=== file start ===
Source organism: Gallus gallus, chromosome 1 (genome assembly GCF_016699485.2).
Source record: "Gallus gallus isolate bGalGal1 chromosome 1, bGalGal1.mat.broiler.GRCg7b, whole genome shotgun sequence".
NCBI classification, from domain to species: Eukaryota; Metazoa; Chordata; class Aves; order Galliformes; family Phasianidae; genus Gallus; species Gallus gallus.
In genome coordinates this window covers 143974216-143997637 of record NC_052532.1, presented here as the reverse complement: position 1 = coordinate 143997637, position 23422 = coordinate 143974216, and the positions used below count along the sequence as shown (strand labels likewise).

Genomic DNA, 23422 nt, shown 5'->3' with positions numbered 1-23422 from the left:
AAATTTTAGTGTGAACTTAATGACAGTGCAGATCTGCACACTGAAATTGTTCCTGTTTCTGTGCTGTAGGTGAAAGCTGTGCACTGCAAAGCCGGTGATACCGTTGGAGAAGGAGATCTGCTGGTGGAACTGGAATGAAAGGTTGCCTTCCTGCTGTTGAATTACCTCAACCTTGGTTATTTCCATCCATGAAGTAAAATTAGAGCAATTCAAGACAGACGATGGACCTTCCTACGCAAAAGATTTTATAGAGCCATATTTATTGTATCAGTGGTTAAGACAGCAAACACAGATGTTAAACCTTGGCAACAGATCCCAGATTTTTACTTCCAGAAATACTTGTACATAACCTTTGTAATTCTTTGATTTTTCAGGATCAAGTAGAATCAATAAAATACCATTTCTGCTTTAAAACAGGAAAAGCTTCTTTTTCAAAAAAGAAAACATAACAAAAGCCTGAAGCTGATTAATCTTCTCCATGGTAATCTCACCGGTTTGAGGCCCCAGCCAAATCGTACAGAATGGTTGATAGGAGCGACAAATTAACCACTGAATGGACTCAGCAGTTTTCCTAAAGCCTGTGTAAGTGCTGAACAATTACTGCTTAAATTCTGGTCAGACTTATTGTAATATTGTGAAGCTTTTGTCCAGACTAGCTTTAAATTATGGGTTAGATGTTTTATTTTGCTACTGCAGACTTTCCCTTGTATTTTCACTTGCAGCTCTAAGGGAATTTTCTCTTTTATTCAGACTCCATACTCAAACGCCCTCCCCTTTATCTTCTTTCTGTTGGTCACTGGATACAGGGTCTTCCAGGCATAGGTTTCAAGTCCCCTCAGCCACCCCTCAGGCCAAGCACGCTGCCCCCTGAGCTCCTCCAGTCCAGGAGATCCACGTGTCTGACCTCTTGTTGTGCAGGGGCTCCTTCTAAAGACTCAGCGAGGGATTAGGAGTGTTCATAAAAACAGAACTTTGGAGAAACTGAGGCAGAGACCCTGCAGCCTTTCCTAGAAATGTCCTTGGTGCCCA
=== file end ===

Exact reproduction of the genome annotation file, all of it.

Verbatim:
Source organism: Gallus gallus, chromosome 1 (genome assembly GCF_016699485.2).
Source record: "Gallus gallus isolate bGalGal1 chromosome 1, bGalGal1.mat.broiler.GRCg7b, whole genome shotgun sequence".
NCBI classification, from domain to species: Eukaryota; Metazoa; Chordata; class Aves; order Galliformes; family Phasianidae; genus Gallus; species Gallus gallus.
In genome coordinates this window covers 143974216-143997637 of record NC_052532.1, presented here as the reverse complement: position 1 = coordinate 143997637, position 23422 = coordinate 143974216, and the positions used below count along the sequence as shown (strand labels likewise).

Genomic DNA, 23422 nt, shown 5'->3' with positions numbered 1-23422 from the left:
AAATTTTAGTGTGAACTTAATGACAGTGCAGATCTGCACACTGAAATTGTTCCTGTTTCTGTGCTGTAGGTGAAAGCTGTGCACTGCAAAGCCGGTGATACCGTTGGAGAAGGAGATCTGCTGGTGGAACTGGAATGAAAGGTTGCCTTCCTGCTGTTGAATTACCTCAACCTTGGTTATTTCCATCCATGAAGTAAAATTAGAGCAATTCAAGACAGACGATGGACCTTCCTACGCAAAAGATTTTATAGAGCCATATTTATTGTATCAGTGGTTAAGACAGCAAACACAGATGTTAAACCTTGGCAACAGATCCCAGATTTTTACTTCCAGAAATACTTGTACATAACCTTTGTAATTCTTTGATTTTTCAGGATCAAGTAGAATCAATAAAATACCATTTCTGCTTTAAAACAGGAAAAGCTTCTTTTTCAAAAAAGAAAACATAACAAAAGCCTGAAGCTGATTAATCTTCTCCATGGTAATCTCACCGGTTTGAGGCCCCAGCCAAATCGTACAGAATGGTTGATAGGAGCGACAAATTAACCACTGAATGGACTCAGCAGTTTTCCTAAAGCCTGTGTAAGTGCTGAACAATTACTGCTTAAATTCTGGTCAGACTTATTGTAATATTGTGAAGCTTTTGTCCAGACTAGCTTTAAATTATGGGTTAGATGTTTTATTTTGCTACTGCAGACTTTCCCTTGTATTTTCACTTGCAGCTCTAAGGGAATTTTCTCTTTTATTCAGACTCCATACTCAAACGCCCTCCCCTTTATCTTCTTTCTGTTGGTCACTGGATACAGGGTCTTCCAGGCATAGGTTTCAAGTCCCCTCAGCCACCCCTCAGGCCAAGCACGCTGCCCCCTGAGCTCCTCCAGTCCAGGAGATCCACGTGTCTGACCTCTTGTTGTGCAGGGGCTCCTTCTAAAGACTCAGCGAGGGATTAGGAGTGTTCATAAAAACAGAACTTTGGAGAAACTGAGGCAGAGACCCTGCAGCCTTTCCTAGAAATGTCCTTGGTGCCCA